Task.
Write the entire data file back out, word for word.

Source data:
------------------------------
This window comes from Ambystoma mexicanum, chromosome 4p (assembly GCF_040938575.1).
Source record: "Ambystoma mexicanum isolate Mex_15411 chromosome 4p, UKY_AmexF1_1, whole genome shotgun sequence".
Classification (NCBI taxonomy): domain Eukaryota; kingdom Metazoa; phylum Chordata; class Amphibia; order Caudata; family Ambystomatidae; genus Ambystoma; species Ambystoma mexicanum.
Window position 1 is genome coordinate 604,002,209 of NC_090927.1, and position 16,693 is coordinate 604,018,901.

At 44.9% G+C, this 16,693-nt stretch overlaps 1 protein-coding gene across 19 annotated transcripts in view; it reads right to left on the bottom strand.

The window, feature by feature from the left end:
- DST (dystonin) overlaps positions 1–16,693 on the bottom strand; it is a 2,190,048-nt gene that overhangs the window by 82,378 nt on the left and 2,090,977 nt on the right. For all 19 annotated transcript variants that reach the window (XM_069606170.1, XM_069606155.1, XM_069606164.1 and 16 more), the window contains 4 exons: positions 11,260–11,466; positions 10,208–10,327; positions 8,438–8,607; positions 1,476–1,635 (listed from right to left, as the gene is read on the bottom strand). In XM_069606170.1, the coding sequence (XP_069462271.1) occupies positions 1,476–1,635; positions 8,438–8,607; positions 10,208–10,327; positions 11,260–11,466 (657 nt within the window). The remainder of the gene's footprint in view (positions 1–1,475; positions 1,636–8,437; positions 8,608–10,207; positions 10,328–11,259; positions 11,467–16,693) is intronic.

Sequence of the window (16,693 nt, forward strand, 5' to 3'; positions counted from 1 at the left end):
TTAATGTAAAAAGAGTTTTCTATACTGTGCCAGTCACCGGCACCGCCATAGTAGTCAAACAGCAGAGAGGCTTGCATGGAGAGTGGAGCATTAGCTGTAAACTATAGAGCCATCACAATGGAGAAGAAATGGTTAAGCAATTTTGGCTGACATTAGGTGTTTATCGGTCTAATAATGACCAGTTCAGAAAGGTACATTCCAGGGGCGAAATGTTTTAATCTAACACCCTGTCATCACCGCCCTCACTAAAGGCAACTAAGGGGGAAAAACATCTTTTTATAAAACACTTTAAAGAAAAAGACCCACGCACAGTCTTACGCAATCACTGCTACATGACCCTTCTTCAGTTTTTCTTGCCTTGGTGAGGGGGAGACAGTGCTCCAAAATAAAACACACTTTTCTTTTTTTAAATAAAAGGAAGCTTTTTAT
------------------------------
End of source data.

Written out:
This window comes from Ambystoma mexicanum, chromosome 4p (assembly GCF_040938575.1).
Source record: "Ambystoma mexicanum isolate Mex_15411 chromosome 4p, UKY_AmexF1_1, whole genome shotgun sequence".
Classification (NCBI taxonomy): domain Eukaryota; kingdom Metazoa; phylum Chordata; class Amphibia; order Caudata; family Ambystomatidae; genus Ambystoma; species Ambystoma mexicanum.
Window position 1 is genome coordinate 604,002,209 of NC_090927.1, and position 16,693 is coordinate 604,018,901.

At 44.9% G+C, this 16,693-nt stretch overlaps 1 protein-coding gene across 19 annotated transcripts in view; it reads right to left on the bottom strand.

The window, feature by feature from the left end:
- DST (dystonin) overlaps positions 1–16,693 on the bottom strand; it is a 2,190,048-nt gene that overhangs the window by 82,378 nt on the left and 2,090,977 nt on the right. For all 19 annotated transcript variants that reach the window (XM_069606170.1, XM_069606155.1, XM_069606164.1 and 16 more), the window contains 4 exons: positions 11,260–11,466; positions 10,208–10,327; positions 8,438–8,607; positions 1,476–1,635 (listed from right to left, as the gene is read on the bottom strand). In XM_069606170.1, the coding sequence (XP_069462271.1) occupies positions 1,476–1,635; positions 8,438–8,607; positions 10,208–10,327; positions 11,260–11,466 (657 nt within the window). The remainder of the gene's footprint in view (positions 1–1,475; positions 1,636–8,437; positions 8,608–10,207; positions 10,328–11,259; positions 11,467–16,693) is intronic.

Sequence of the window (16,693 nt, forward strand, 5' to 3'; positions counted from 1 at the left end):
TTAATGTAAAAAGAGTTTTCTATACTGTGCCAGTCACCGGCACCGCCATAGTAGTCAAACAGCAGAGAGGCTTGCATGGAGAGTGGAGCATTAGCTGTAAACTATAGAGCCATCACAATGGAGAAGAAATGGTTAAGCAATTTTGGCTGACATTAGGTGTTTATCGGTCTAATAATGACCAGTTCAGAAAGGTACATTCCAGGGGCGAAATGTTTTAATCTAACACCCTGTCATCACCGCCCTCACTAAAGGCAACTAAGGGGGAAAAACATCTTTTTATAAAACACTTTAAAGAAAAAGACCCACGCACAGTCTTACGCAATCACTGCTACATGACCCTTCTTCAGTTTTTCTTGCCTTGGTGAGGGGGAGACAGTGCTCCAAAATAAAACACACTTTTCTTTTTTTAAATAAAAGGAAGCTTTTTAT